Want to stop mass shootings? Let’s get more guns in the right hands
The recent mass murders on London Bridge ended eight minutes after they began, when armed English police officers arrived and shot the killers. Other police officers, who had batons but not firearms, happened to be near the scene when the attack began. Some of them fled, according to an eyewitness account published in The Guardian. Another officer bravely used his baton against the multiple men with knives, incurring severe injury. Some people threw chairs at the assailants. One man heroically fought the terrorists with his bare hands, despite being stabbed repeatedly.
For defense against a murderous attack, batons and chairs are better than nothing, but not nearly as effective as a firearm. The fact of the matter is that more firearms in the right hands mean fewer deaths from mass attacks.
In the United States as in the United Kingdom, the casualty count often depends on the time it takes for the first armed defender to arrive. At London Bridge, that was eight minutes. In December 2012, at Sandy Hook Elementary School in Newtown, Connecticut, armed police entered the school in less than six minutes, by which time 26 students and teachers were dead.
One year later, at Arapahoe High School, in the Denver suburbs, a would-be mass-killer’s attack ended eighty seconds after it began. Fortunately, an Arapahoe County Sheriff’s Deputy was already stationed at the school, and he immediately rushed into action. One student was killed, many fewer than the criminal had intended.
Mass killers often select targets because of the absence of armed defenders at the scene. The Aurora theater murderer selected a “gun-free” theater, which forbade licensed handgun carry by its patrons. He had chosen not to attack an airport because of “substantial security.” The Santa Barbara murderer decided against attempting a massacre at a public Halloween party because “there were too many cops” and “one gunshot from a cop will end everything.” The Charleston church murderer abandoned his original target, the College of Charleston, “because of the security.” The Los Angeles Jewish Community Center murderer passed on three other Jewish institutions because the “security was too tight.” In Detroit, a would-be ISIS murderer, who was stopped before he could execute his plan, targeted a large church since “people are not allowed to carry guns in church.”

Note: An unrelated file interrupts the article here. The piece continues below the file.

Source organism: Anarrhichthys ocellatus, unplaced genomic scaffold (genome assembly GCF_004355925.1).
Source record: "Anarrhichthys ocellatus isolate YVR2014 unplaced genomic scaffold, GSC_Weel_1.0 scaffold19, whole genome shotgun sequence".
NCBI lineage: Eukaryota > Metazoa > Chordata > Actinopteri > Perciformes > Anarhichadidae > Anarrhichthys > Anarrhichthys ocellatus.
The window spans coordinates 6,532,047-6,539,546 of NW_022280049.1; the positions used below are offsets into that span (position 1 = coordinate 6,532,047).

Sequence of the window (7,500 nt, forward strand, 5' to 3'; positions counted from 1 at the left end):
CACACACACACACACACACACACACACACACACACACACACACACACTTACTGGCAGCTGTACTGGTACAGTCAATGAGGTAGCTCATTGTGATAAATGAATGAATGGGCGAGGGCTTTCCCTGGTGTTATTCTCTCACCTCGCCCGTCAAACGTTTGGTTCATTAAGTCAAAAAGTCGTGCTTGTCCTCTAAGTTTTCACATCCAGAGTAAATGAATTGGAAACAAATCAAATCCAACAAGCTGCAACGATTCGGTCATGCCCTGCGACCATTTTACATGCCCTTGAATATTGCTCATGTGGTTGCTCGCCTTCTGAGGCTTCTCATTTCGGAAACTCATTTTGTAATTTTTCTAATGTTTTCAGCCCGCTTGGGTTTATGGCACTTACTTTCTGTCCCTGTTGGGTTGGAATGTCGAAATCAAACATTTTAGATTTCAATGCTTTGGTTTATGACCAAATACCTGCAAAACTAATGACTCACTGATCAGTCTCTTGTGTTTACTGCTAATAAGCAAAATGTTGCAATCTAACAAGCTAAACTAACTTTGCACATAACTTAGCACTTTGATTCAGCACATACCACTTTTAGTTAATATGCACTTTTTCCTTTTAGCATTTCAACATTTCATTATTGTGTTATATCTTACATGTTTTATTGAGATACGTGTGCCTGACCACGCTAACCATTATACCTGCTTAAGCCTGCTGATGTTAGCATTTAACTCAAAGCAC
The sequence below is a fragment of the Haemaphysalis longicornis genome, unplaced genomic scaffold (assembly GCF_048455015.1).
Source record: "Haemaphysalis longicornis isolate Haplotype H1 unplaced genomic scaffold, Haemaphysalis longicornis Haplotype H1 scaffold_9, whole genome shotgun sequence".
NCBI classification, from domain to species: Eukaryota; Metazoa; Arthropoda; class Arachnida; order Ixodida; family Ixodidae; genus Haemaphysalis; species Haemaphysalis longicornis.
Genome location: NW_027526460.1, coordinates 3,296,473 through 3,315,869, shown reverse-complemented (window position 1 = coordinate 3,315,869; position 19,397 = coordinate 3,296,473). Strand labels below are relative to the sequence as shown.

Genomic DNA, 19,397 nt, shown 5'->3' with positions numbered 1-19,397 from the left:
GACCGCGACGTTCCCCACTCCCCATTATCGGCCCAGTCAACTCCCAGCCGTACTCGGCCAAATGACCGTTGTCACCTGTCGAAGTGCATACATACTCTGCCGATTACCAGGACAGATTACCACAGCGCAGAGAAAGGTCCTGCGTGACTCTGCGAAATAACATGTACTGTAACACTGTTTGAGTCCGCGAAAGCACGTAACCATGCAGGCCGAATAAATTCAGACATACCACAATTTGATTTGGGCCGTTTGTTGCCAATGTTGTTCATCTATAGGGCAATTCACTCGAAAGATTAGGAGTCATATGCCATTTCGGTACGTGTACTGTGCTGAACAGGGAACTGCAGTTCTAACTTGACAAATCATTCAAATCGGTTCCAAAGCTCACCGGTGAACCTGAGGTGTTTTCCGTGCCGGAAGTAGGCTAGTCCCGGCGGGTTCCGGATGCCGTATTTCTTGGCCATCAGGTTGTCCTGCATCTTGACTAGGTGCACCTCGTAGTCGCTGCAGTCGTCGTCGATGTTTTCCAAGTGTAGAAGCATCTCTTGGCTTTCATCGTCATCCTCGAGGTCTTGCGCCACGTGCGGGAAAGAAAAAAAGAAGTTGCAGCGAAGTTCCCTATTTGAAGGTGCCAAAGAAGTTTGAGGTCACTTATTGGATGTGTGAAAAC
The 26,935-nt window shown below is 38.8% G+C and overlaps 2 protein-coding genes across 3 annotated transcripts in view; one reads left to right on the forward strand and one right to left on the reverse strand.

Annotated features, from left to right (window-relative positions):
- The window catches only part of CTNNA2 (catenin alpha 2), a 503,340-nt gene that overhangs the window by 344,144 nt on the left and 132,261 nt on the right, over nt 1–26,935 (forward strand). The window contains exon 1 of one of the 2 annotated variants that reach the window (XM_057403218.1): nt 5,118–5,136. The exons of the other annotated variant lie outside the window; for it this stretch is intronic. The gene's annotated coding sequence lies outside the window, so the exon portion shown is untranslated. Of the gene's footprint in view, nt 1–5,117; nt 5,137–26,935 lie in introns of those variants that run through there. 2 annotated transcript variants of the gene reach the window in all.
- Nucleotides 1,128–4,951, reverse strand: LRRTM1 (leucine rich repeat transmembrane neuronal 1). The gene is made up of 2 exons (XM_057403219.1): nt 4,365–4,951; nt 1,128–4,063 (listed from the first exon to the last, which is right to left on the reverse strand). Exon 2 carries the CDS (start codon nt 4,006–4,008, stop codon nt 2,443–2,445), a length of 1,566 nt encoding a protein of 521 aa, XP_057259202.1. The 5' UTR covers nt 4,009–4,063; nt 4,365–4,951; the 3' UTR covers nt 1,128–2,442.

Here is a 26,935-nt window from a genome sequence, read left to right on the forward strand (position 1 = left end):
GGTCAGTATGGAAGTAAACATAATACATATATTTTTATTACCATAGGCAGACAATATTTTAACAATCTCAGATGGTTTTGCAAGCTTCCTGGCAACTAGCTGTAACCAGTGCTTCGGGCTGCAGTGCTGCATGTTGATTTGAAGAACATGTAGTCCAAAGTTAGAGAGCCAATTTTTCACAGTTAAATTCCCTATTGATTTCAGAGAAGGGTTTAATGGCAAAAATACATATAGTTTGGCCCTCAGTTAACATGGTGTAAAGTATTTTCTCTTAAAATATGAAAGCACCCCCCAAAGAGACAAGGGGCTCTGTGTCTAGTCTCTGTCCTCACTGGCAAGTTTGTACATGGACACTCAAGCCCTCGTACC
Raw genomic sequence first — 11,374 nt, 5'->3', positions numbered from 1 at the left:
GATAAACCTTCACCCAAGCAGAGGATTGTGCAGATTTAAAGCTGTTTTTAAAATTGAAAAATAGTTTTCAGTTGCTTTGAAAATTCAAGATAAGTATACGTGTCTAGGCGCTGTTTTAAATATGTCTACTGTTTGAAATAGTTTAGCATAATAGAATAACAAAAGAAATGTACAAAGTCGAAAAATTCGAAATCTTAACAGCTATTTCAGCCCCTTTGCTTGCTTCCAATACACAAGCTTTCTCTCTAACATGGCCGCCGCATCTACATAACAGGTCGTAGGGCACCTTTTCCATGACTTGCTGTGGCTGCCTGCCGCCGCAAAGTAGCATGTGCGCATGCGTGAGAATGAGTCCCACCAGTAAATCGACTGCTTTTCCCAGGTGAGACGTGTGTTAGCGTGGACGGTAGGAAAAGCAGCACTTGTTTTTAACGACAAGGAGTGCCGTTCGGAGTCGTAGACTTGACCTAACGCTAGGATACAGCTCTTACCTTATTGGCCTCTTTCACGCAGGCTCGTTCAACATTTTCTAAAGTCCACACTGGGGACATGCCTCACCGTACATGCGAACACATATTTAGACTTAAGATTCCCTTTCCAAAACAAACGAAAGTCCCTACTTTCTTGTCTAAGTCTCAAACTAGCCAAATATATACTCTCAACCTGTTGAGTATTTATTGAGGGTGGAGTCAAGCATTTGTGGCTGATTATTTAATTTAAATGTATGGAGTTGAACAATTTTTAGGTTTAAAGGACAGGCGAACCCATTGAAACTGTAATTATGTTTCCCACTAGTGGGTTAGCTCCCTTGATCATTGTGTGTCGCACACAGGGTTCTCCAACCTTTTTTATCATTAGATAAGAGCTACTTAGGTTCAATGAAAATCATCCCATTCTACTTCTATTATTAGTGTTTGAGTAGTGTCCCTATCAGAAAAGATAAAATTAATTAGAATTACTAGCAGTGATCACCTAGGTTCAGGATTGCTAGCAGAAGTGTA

The United Kingdom could reduce the toll of terrorist attacks by arming and training all police officers, instead of just a select few. The result would be more jihadis stopped after 80 seconds instead of 480 seconds—a life or death difference.
In the United States, almost all police officers and sheriffs’ deputies are armed. But they cannot be everywhere at once. In many rural counties, a Sheriff’s Office may have fewer than a dozen deputies to cover hundreds of square miles. The response time to send a deputy to a rural elementary school can be half an hour or more.
Accordingly, more American schoolteachers are recognizing that they must be their own first responders—to defend themselves and the children entrusted to their care. Since 1995 in Utah, every public school teacher with a concealed handgun carry permit has been allowed to carry at school when teaching.
In those 22 years, there has been one incident of firearms misconduct by a teacher. In 2014, a teacher who failed to follow the standard safety rules caused an accidental discharge that struck a toilet. There have been no instances of teachers angrily shooting students, or students stealing guns from teachers. By coincidence or not, there have been no mass attacks on Utah schools.